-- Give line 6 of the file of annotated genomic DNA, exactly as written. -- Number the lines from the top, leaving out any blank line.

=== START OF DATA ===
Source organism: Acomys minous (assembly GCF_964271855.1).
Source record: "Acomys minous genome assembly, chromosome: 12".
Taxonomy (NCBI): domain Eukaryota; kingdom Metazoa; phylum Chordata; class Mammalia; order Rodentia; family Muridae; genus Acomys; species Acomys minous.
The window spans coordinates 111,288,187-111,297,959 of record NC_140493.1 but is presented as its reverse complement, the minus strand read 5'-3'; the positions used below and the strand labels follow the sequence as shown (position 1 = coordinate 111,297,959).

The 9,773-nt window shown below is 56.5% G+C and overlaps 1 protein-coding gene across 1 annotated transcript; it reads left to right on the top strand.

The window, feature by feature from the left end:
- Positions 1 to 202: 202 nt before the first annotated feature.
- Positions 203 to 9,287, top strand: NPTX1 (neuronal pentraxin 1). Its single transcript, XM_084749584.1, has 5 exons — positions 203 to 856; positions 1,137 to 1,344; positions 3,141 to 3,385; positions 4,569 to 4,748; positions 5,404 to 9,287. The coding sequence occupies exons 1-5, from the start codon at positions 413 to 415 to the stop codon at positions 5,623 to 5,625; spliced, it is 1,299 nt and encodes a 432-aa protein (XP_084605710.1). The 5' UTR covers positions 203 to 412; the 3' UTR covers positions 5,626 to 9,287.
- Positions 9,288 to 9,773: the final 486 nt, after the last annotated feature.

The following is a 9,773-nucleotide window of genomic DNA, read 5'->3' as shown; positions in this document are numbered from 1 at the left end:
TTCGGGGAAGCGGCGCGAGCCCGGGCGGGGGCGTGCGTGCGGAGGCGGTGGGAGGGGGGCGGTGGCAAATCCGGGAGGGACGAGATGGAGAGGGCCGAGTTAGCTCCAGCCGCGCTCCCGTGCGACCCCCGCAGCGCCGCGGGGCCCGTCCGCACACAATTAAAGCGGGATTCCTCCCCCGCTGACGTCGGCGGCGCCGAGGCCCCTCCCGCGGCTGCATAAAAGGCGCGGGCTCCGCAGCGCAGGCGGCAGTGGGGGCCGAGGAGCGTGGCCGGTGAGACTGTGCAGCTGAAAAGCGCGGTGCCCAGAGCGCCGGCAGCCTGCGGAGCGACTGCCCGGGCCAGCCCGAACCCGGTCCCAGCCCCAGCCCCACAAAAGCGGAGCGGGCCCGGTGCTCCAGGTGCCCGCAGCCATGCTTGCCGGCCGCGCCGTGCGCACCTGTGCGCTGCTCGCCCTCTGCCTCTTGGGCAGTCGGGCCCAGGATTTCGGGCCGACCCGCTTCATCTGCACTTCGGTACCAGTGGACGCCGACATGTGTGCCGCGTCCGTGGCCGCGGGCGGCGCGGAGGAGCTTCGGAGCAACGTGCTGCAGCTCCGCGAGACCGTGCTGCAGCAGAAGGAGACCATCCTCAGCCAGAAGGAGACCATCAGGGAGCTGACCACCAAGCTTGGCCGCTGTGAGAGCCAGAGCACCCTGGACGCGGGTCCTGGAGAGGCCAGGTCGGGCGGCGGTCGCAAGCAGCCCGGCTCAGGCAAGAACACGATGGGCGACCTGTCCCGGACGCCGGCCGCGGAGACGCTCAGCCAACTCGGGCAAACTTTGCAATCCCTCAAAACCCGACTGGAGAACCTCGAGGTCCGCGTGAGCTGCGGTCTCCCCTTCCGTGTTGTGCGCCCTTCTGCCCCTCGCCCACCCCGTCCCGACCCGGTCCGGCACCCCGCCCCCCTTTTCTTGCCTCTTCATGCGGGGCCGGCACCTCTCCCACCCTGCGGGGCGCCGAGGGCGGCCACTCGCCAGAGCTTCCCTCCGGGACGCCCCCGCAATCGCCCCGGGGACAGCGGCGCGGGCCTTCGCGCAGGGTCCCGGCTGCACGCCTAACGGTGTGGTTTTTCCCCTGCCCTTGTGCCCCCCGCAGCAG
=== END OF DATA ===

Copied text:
The window, feature by feature from the left end: